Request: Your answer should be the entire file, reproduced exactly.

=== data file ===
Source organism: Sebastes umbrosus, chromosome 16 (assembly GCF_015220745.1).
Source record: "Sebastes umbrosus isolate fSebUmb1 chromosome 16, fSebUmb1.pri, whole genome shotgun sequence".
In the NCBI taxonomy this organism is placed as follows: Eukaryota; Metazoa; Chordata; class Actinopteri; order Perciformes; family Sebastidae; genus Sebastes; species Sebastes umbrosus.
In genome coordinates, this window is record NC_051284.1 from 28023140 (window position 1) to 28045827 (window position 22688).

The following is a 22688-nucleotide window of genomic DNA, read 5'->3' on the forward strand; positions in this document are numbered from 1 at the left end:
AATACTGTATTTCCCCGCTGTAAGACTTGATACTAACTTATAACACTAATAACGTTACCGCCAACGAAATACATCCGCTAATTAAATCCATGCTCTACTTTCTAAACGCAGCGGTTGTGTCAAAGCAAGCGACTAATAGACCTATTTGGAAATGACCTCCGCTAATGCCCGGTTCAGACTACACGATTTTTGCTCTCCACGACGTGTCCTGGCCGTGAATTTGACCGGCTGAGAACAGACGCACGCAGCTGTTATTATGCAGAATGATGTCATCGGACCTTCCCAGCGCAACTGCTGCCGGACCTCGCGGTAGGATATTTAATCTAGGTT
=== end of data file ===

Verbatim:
Source organism: Sebastes umbrosus, chromosome 16 (assembly GCF_015220745.1).
Source record: "Sebastes umbrosus isolate fSebUmb1 chromosome 16, fSebUmb1.pri, whole genome shotgun sequence".
In the NCBI taxonomy this organism is placed as follows: Eukaryota; Metazoa; Chordata; class Actinopteri; order Perciformes; family Sebastidae; genus Sebastes; species Sebastes umbrosus.
In genome coordinates, this window is record NC_051284.1 from 28023140 (window position 1) to 28045827 (window position 22688).

The following is a 22688-nucleotide window of genomic DNA, read 5'->3' on the forward strand; positions in this document are numbered from 1 at the left end:
AATACTGTATTTCCCCGCTGTAAGACTTGATACTAACTTATAACACTAATAACGTTACCGCCAACGAAATACATCCGCTAATTAAATCCATGCTCTACTTTCTAAACGCAGCGGTTGTGTCAAAGCAAGCGACTAATAGACCTATTTGGAAATGACCTCCGCTAATGCCCGGTTCAGACTACACGATTTTTGCTCTCCACGACGTGTCCTGGCCGTGAATTTGACCGGCTGAGAACAGACGCACGCAGCTGTTATTATGCAGAATGATGTCATCGGACCTTCCCAGCGCAACTGCTGCCGGACCTCGCGGTAGGATATTTAATCTAGGTT